Hey guys, just FYI things on my end have gone from a slow process to files not downloading at all after the Personalization step, or else the download failing midway through (three consecutive attempts).
Just passing along the info. Thanks for making this Humble Bundle available - great material incorporated into it (and it appears my excitement is shared by a large number of others).
Laugh all you want, but when 5E is a commercial success I'll accept your apology.
The assertion being made 'now' is no less ridiculous whether it is a success or not. There simply is not enough information to say that 5e is "shaping up" to be a huge success. Or that it is "shaping up" to be a huge flop. It is doing neither at this point.
I think most people are extrapolating from what we can find out about sales etc. To me, the WotC actions around the 5e announcement, and the clear indication they're specifically interested in recovering fans, tells me the loss of marketshare is viewed as substantial by WotC.
Scott Betts wrote:
Yeah, I think that's good too. Competition in the industry is better than having a 500-pound gorilla dominating everything. In that respect, I also hope 5e is a good game. I don't harbor any ill-will to WotC. I don't like 4e. I have friends who like it. If 5e is good (in my opinion) I'll play it, and I'm sure I'll be playing Pathfinder and others as well.
Scott Betts wrote:
Yes, it is important to that determination. I think the relative market share between the two is the more telling statistic. I suspect WotC is not happy with how that picture looks.
There is information that we're simply not going to have, but it seems to me that the timing and tone of the WotC 5e announcement is very good evidence that they are not at all pleased with the current market for 4e.
Whether the hobby market as a whole shrunk or not has no bearing on the relative market share of WotC and Pathfinder. If the market as a whole shrunk, then Pathfinder's market shrunk as well. If Pathfinder's market share is greater than WotC, then 4e failed in that regard as WotC went from dominating the market to being in second place. Honestly, even if Paizo only put a sizable dent in WotC's market share and WotC was still in second place, it would still rate as a bit of a debacle for WotC given the market dominance they had before. There no way a reasonable person can put a good spin on what has happened to WotC and D&D under 4e. No matter how you view it, it is a decline from D&D's previous position in the market.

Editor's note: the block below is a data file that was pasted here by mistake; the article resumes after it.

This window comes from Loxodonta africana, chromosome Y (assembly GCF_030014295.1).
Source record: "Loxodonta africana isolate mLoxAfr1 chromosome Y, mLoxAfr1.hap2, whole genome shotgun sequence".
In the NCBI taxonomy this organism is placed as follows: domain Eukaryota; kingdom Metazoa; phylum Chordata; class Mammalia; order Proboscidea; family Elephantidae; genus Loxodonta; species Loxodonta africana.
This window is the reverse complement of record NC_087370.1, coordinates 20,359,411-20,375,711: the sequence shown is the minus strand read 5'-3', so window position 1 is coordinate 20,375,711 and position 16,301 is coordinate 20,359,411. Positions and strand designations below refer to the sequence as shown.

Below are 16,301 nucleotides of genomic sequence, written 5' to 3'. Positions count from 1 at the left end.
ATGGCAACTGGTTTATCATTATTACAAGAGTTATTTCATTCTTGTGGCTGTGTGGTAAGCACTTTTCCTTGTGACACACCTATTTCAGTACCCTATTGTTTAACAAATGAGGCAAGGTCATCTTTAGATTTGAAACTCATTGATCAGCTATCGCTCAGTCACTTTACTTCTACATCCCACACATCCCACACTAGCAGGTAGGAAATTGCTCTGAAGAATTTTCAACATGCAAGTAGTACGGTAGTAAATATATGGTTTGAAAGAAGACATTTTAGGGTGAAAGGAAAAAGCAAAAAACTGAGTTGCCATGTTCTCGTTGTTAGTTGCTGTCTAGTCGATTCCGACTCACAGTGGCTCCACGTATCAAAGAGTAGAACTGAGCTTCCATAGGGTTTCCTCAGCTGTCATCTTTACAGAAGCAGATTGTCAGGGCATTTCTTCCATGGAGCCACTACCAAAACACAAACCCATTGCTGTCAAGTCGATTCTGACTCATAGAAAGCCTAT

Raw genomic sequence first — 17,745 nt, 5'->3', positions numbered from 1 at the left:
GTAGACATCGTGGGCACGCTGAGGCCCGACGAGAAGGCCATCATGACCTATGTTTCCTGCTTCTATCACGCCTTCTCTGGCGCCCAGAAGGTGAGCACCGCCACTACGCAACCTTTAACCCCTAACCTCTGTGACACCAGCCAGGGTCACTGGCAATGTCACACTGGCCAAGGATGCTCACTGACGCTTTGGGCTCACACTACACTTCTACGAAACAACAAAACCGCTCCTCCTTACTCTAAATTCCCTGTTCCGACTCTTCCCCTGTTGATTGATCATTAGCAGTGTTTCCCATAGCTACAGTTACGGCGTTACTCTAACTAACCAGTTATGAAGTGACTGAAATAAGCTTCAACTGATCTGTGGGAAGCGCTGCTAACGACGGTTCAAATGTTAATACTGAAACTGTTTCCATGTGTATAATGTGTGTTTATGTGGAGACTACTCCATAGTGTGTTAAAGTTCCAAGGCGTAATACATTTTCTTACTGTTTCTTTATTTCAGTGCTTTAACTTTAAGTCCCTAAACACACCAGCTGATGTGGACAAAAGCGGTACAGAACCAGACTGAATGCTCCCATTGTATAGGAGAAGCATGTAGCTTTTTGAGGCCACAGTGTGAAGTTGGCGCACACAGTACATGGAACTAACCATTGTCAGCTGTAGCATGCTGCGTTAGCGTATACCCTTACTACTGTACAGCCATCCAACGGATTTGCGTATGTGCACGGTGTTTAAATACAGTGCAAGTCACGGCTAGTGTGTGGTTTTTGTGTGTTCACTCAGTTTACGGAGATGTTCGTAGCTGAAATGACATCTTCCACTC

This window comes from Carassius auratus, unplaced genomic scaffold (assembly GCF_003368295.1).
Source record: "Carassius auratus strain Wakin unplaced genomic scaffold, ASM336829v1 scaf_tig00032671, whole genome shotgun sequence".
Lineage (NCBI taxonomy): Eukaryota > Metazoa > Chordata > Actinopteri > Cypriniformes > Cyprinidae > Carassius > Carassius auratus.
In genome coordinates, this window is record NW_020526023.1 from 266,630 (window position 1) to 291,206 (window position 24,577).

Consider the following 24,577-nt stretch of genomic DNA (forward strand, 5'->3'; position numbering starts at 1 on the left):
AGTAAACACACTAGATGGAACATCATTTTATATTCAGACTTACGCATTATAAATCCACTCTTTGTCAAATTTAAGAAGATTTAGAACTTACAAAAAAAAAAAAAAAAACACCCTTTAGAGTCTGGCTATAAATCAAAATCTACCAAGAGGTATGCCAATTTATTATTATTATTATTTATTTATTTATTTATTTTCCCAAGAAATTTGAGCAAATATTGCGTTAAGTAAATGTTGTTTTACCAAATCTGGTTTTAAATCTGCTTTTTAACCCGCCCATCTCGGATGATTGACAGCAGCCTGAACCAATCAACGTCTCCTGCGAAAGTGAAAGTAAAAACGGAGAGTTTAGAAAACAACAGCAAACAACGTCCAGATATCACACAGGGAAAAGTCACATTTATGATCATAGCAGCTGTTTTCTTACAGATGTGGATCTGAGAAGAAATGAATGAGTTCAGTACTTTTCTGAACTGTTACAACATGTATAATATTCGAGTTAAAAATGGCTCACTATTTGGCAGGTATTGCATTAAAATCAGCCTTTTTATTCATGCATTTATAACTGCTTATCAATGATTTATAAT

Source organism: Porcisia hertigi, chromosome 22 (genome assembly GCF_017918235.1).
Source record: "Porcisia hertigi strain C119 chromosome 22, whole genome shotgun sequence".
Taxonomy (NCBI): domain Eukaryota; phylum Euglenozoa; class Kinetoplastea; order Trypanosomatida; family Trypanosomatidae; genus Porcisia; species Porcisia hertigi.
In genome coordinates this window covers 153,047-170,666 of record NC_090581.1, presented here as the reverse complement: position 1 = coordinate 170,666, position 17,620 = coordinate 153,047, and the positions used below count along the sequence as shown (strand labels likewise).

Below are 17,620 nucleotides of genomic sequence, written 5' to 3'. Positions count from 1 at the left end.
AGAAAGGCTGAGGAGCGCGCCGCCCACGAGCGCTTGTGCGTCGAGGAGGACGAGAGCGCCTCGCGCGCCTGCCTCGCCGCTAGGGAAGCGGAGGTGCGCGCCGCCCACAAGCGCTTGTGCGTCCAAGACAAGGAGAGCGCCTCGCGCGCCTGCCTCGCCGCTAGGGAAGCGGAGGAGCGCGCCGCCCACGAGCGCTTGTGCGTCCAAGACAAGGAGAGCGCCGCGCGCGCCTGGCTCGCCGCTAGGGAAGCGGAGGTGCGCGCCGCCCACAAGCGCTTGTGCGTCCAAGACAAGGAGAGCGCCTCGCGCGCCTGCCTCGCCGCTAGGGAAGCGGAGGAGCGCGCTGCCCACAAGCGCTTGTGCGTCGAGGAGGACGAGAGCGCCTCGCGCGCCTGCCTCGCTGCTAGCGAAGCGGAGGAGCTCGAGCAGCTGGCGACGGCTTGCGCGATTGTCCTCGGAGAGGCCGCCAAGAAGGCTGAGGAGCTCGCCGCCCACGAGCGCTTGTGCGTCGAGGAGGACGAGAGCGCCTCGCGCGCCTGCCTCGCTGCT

Adamantine Dragon wrote:
I think people pretend to misunderstand this sentiment on purpose. It isn't hard to grasp. 4e has the brand name, but it is different enough that many consider it more like a new game.
If Ferrari released a $10,000 car meant to compete with Kia's base model, it would have the Ferrari brand on it, but I doubt anyone would have a problem understanding just what an existing Ferrari owner means when he says "it's just not a Ferrari."
We can see the signs of 5E shaping up to be a huge success.
This is really a ridiculous assertion to make at this stage in the game. I hope 5e is successful, but there is no basis at this point in time for saying it is shaping up to be either a success or a failure.
Your explanation about hatred of WotC and loyalty to Paizo is also misplaced. A very small minority may feel that way. Most people I know who play Pathfinder do so because they prefer the game to 4e, and they are ambivalent toward WotC. If WotC puts out a good game, they'll likely buy it. I know I will.
The kind of broad statements you are making to characterize an entire fan base are nonsense, imo.
Adamantine Dragon wrote:
Yeah, that's true - I've seen a lot of that argument made for some time now, and anecdotally it backs up my experience. Even the fans of 4e in my local groups were getting tired of it a little over a year ago and migrating to other games.
I agree regarding the 5e announcements and corresponding statements. It's about as close an admission to failure as you're likely to see. Hasbro/WotC clearly doesn't consider the game a success and is eager to move on to the next iteration.
Yes. I think we can separate two issues here:
1) I don't like 4e. I ran it, played in it, even demoed it at a gaming store. I just don't like it - I think it moves in the wrong direction, and for me it is just a bad RPG. That's all my subjective impression of it. I think enough other people share my subjective impression that it is at least part of the explanation (a significant part) as to why the game failed.
2) Everything mentioned previously about loss of market share, the brand, etc. objectively indicates that the game was a failure in that sense. This is separate and apart from whether the game itself it actually any good. As I said above, good products can fail. It is clear that even WotC/Hasbro have realized the game failed, and I suspect they've known it for some time. They want to regain lost ground with 5e.
Point #1 can be argued to death (and has been). I don't see much room for arguing point #2.
Marshall Jansen wrote: